A survey released today aims to show cable providers how they can keep losing their influential viewers from cutting the cable. Ideas and Solutions, a Los Angeles-based consultant group for media and technology companies, says that 60% of people between the ages of 18 and 29 were either leaning towards or seriously considering giving up paid television.
The Ideas and Solutions report, which is greatly skewed to the point of view of the paid television operators, puts the so-called Generation Y demographic of 70 million TV watchers into three groups - "loyalists," "leaners" and "at-risk." Not surprisingly, the "at-risk" group were early adopters of technology much more likely to gravitate towards services like Hulu and Netflix. What category do you fall in?
According to Ideas and Solutions market breakdown, I would fall in to the "at-risk" group, as would probably most employees at ReadWriteWeb.
"It's not that the sky is falling, but it certainly warrants a lot of attention, and the subscription-based pay-TV providers, along with the programmers who rely on them for distribution, should really invest the time and the resources to get to know this audience better," Glen L. Friedman, president and founder of Ideas and Solutions, said in a release.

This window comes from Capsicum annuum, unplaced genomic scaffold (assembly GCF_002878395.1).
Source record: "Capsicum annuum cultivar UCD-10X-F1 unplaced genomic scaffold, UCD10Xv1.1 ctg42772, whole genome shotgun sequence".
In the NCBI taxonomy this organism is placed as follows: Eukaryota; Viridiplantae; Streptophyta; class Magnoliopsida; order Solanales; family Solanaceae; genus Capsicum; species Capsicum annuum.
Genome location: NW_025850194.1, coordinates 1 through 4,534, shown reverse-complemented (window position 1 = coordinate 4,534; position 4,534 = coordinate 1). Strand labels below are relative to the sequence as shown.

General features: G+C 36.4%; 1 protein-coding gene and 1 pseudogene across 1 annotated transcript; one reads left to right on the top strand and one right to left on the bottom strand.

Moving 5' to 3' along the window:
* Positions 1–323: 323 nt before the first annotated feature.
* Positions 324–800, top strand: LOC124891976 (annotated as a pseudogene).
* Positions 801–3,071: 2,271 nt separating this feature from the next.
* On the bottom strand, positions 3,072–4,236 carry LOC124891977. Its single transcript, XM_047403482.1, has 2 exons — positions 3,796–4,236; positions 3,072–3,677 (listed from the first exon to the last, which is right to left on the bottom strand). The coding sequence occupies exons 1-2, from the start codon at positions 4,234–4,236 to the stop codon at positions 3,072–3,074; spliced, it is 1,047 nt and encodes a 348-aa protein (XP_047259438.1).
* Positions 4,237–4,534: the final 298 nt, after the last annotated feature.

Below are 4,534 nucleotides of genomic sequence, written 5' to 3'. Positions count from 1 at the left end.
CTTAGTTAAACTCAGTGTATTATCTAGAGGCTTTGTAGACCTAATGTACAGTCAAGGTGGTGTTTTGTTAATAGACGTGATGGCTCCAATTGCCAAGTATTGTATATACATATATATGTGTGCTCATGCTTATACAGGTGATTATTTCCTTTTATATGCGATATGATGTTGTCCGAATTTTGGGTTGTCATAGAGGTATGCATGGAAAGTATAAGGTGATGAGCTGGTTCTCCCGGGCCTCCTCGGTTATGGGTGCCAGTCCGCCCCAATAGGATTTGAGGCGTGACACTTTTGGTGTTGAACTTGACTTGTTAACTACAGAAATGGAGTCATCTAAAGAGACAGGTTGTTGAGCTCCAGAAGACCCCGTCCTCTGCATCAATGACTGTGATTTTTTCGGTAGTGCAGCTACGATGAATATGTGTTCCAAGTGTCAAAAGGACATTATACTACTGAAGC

Why Gen Y Is Leaning Away From Paid Television
The report notes that consumers loyal to paid television were sports fans who found the billing cycle convenient. It says that marketers can keep subscribers by attuning television more to "at-risk" and "leaners" preferences such as on-demand, DVR options and programming more aligned with their interests.
Cost was the major factor in cord-cutters decisions, with 69% "at-risk" and 61% of "leaners" citing it as the primary reason for cutting the cord. "Other ways I can watch entertainment content" was at 36% and 35% for the two groups respectively.
Nearly 50% of those at risk of cutting the cord are Netflix and Hulu users as opposed to 29% of "loyalists" and 42% of "leaners."
Ideas and Solutions suggests that paid television providers become "need to be cognizant of their pricing and packaging models and face the challenge that many 'Gen Ys' want the features they need at affordable price points because they are
willing, ready and able to turn to alternative options, no matter what their level of loyalty to pay-TV," the report says.
The was an "integrated qualitative and quantitative study of 500 aged 18 to 19 who were current pay-TV subscribers. Friedman has developed product strategy for DirectTV and held senior positions at Time Warner Cable and Century Cable.